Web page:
User misrepresentation in online social networks: how competition and altruism impact online disclosure behaviours
Their sheer size and scale give social networks significant potential for shaping popular opinions. While the spread of information and influence within social networks has been popular area of research for some time, more recently a research trend has appeared in which the researcher seeks to understand how users can aggressively influence community opinions, often using misrepresented or false information. Such misrepresentations by users are deeply troubling for any social network, where revenue-generation and their reputation depend on accurate and reliable user generated information. This study investigates the individual motivations that both promote and inhibit intentions towards personal information misrepresentation. These motivations are hypothesised to result from the dichotomy of competitive and altruistic attitudes existing with social network communities. Results of a survey analysis involving 502 users of Facebook offer insights useful for understanding social network information sharing practices. Marketing strategies, in particular, should benefit from the careful evaluation of the factors that lead to honesty (or dishonesty) among OSN users.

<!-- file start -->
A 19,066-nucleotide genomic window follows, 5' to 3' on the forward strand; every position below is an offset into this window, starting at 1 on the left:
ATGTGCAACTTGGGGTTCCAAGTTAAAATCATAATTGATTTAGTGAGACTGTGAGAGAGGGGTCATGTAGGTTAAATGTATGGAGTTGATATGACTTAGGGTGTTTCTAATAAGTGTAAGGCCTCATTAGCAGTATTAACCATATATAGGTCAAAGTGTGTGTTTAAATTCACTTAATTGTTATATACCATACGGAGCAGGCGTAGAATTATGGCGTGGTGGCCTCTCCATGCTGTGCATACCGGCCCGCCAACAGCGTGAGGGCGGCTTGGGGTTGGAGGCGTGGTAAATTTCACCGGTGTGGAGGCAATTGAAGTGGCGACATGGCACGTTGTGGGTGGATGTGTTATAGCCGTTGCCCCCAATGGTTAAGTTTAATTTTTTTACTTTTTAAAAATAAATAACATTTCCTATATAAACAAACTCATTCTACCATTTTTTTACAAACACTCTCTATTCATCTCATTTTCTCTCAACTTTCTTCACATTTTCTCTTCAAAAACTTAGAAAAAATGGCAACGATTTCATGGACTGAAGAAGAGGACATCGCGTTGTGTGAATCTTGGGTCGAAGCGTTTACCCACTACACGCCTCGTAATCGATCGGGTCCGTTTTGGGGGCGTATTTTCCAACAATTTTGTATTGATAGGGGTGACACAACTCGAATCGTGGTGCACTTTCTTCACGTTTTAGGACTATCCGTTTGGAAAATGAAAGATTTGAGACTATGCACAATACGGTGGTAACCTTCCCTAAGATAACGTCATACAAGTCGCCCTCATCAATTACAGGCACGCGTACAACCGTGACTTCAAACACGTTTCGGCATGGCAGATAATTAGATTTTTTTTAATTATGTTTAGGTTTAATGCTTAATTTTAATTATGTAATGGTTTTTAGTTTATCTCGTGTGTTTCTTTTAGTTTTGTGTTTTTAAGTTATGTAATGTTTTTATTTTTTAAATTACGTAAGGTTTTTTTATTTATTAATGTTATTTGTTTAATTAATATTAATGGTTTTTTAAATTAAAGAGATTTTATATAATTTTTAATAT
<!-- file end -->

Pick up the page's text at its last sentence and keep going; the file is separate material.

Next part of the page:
Information Technology and Cybersecurity
altruism, competition, hedonic information systems, Misrepresentation, social exchange theory, social networks
Church, Mitchell, Ravi Thambusamy, and Hamid Nemati. "User misrepresentation in online social networks: how competition and altruism impact online disclosure behaviours." Behaviour & Information Technology (2019): 1-21.
Behaviour and Information Technology